over the years - at the hotel Meurice in Paris, the Ritz in Barcelona, or at Dali's home in Cadeques. To this day, one can still see Fuchs' large Esther statue at Dali's Teatro Museo in Figueras: it greets you as you enter, standing atop the Cadillac which used to ferry Dali and Gala from Cadaques to the Perpignan Railway Station and thence, on to Paris.


     Looking back, in 1976, at his relationship with Dali, Fuchs had come to recognize by this time that Dali was nothing less than his master and teacher in art:
     "Of those who have been and are my own teachers, I must mention... primarily Albert Paris von Gütersloh and Salvador Dali. The ties of friendship that bind me to these two masters of my guild equal the measure of my veneration for the old masters...
     "Dali I was determined to meet from the day I saw a postcard reproduction of one of his paintings. When I made his acquaintance in 1950 at the Raymond Weil Gallery in Paris, where he was having a show of his work at the time, I seemed to be having a long pre-destined, long-cherished, and crucial experience. Our meeting meant as much to me as if I had been given the opportunity to meet Hieronymus Bosch in the Beyond. If there is such a thing as an encounter written in the stars, then that is what Dali and I had.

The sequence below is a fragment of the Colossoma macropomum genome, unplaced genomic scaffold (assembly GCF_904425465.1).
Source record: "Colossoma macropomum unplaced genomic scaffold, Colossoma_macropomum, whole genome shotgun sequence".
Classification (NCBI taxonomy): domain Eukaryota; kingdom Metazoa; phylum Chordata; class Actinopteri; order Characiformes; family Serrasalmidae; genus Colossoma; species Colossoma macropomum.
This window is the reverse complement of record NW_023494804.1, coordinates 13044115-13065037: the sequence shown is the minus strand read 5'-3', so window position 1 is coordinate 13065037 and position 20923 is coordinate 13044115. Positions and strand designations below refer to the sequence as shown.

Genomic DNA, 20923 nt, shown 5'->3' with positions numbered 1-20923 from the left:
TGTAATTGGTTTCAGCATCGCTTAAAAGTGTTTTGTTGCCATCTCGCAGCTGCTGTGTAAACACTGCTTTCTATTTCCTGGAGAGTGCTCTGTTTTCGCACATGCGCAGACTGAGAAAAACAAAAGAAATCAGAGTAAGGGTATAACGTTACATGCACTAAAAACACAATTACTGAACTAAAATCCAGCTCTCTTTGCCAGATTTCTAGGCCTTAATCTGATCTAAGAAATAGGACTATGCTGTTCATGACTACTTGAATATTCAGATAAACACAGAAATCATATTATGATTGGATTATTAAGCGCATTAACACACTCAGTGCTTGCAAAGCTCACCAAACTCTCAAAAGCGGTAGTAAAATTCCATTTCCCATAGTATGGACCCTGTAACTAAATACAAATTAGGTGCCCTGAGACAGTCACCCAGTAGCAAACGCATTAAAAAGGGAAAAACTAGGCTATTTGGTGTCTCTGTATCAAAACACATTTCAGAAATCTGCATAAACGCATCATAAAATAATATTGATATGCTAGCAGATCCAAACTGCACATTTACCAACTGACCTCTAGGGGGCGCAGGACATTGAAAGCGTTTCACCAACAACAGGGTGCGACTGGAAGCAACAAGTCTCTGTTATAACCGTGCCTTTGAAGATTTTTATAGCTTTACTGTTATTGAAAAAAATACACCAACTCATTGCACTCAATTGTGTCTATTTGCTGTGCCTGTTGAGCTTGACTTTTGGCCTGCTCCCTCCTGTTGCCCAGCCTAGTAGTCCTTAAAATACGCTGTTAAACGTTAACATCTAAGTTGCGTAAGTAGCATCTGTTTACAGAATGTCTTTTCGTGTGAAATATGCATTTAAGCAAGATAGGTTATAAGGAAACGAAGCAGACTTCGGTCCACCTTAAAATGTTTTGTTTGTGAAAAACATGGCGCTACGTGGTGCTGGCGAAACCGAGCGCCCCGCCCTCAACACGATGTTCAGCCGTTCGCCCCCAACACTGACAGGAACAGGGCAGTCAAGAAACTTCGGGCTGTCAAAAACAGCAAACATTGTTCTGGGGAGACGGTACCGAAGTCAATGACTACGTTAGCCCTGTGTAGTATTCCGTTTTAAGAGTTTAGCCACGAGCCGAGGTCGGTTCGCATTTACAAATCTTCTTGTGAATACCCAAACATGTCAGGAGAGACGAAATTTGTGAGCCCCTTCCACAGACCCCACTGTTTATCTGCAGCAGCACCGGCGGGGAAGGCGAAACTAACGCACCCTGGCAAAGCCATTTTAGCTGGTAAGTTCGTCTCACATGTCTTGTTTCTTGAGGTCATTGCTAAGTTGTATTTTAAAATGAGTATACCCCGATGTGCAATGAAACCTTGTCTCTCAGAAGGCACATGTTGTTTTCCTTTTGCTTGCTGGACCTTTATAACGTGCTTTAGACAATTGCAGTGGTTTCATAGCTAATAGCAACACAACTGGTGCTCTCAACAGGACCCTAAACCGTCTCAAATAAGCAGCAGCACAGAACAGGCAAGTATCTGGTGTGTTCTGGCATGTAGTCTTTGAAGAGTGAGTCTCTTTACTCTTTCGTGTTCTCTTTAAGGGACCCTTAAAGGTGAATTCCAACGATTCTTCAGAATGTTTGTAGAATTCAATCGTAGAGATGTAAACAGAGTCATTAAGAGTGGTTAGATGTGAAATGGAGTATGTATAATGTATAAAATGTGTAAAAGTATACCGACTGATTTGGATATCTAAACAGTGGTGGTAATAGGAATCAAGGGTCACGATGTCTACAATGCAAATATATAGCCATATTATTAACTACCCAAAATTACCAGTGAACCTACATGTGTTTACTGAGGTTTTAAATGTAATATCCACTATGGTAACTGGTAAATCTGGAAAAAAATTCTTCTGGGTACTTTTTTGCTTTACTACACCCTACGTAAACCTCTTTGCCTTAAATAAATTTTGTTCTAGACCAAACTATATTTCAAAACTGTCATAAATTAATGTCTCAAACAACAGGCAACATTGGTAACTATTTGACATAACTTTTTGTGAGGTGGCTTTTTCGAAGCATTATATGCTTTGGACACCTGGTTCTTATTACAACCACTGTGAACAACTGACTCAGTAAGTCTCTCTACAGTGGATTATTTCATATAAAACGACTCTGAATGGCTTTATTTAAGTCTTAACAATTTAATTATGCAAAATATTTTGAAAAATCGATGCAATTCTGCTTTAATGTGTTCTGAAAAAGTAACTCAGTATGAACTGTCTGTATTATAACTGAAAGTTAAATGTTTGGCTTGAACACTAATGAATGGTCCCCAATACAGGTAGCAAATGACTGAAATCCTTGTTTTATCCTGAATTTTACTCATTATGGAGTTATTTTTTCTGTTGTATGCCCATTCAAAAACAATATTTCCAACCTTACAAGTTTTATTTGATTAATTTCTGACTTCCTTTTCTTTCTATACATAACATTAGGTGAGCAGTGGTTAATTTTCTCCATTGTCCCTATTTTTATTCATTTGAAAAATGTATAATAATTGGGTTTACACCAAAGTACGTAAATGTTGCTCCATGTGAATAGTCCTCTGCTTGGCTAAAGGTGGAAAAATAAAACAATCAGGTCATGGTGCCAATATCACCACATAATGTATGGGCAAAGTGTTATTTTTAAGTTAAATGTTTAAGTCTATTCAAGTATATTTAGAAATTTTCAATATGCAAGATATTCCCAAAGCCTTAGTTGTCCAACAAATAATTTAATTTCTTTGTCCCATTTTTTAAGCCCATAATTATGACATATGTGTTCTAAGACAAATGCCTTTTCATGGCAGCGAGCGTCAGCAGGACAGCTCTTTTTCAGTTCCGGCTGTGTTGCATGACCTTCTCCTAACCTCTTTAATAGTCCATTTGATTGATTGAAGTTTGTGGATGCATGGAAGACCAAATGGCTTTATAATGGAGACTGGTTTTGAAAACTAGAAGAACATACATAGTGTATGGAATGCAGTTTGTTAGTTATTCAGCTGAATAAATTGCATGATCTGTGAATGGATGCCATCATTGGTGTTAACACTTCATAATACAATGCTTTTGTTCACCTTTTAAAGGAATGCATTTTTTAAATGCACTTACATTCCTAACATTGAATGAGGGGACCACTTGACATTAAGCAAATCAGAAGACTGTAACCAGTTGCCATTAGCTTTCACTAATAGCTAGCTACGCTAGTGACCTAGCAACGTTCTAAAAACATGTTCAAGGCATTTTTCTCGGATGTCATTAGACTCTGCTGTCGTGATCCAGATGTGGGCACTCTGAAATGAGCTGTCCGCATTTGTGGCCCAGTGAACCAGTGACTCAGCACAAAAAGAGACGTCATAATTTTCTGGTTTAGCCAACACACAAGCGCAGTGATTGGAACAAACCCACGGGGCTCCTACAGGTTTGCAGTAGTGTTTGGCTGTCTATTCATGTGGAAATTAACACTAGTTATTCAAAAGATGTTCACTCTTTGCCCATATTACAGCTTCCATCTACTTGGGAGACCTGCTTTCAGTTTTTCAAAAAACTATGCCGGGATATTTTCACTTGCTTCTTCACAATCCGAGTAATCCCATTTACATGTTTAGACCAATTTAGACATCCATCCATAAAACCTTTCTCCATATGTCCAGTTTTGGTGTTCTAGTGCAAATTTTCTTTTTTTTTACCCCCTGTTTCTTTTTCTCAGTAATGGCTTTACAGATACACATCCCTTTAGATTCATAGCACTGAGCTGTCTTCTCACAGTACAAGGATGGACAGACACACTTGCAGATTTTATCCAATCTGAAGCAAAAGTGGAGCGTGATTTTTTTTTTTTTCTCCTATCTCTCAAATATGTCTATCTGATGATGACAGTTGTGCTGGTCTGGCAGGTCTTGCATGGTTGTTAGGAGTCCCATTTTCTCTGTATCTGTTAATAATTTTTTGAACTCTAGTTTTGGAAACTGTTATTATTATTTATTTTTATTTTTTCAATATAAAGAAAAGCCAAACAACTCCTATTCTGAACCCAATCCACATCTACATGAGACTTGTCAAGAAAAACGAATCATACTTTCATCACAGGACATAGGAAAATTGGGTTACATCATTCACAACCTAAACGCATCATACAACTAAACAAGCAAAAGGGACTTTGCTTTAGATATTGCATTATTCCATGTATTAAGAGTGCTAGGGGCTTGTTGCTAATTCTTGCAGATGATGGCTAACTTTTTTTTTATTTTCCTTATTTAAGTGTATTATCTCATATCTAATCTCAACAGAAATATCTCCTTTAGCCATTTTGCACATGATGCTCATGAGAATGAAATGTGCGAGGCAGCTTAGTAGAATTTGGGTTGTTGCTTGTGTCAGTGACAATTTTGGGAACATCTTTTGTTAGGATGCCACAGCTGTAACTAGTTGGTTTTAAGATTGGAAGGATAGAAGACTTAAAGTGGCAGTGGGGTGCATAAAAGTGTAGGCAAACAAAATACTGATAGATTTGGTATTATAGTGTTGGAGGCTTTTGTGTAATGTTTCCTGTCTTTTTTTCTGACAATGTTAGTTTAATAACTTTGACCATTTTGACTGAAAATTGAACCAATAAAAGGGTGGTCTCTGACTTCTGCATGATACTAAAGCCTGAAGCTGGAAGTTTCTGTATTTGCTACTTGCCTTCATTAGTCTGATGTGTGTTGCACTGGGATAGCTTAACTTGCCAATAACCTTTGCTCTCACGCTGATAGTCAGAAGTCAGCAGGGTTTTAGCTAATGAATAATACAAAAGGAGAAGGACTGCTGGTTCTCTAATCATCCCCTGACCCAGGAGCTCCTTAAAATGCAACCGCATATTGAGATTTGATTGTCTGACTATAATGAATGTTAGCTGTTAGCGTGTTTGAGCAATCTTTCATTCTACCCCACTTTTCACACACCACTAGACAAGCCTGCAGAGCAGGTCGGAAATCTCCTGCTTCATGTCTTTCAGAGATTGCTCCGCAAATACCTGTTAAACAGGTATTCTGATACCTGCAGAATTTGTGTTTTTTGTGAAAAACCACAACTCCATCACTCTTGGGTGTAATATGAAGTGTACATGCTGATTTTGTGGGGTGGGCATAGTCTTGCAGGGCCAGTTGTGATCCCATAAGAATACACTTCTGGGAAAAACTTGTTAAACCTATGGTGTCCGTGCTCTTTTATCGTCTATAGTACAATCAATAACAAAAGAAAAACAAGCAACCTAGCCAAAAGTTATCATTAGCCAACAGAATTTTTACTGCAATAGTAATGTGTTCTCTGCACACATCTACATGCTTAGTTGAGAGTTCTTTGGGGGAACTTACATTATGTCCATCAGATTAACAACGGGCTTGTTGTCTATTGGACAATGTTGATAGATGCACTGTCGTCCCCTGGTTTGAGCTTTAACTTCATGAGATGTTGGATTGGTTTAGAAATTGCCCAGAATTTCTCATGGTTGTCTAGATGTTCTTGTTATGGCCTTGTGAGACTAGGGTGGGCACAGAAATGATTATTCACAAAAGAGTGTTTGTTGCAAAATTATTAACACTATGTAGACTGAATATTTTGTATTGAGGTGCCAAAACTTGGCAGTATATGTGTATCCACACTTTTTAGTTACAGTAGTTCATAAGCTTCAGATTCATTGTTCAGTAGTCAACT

"This meeting and others have confirmed my faith that in the practice of art, much that can be communicated and learned has its place. ...Our conversations and exchanges of ideas have certainly helped to mold me as the pupil of these masters...



     "What those encounters brought me I wished to pass on to those who saw the master in myself and were eager to accept what I had to offer them as their teacher. Anyone who has had the occasion these days to survey the movement of Art Phantastique or Art Visionnaire or Fantastic Realism is sure to see that the number of those who have seen and still do see their master in me is not inconsiderable, for the time is coming when apprenticeship and teaching in art will again be customary..."(6)
     During my apprenticeship with Fuchs, he mentioned Dali in many different contexts. Mostly, he stressed the way Dali had opened his eyes, to looking at paintings in a new way. Finally, as my apprenticeship drew to a close in June of 2001, I interviewed Fuchs on a variety of topics. One of our most interesting discussions was his reminiscences of Dali.


VISIONARY REVUE - What was it in Dali's art that initially appealed to you? What drew you to it?
ERNST FUCHS - A sense of erotic obsession, you know? And a very high realistic quality of purely imagined things. I thought it was quite wonderful. Even though I saw just one small reproduction in an American art magazine called Art News, it was wonderful! And then a little postcard from a painting of 1928, and I was convinced - that is the painter who I like best...
VR - Meanwhile, Dali's work was already regarded as passé.
EF - Well, it contradicted the whole concept of Modern Art, of 'l'art pour l'art'. That is the reason why Surrealism wasn't successful in Paris. It was too high brow, litteraire, illustratif, difficile... and it still is. They have no real following there.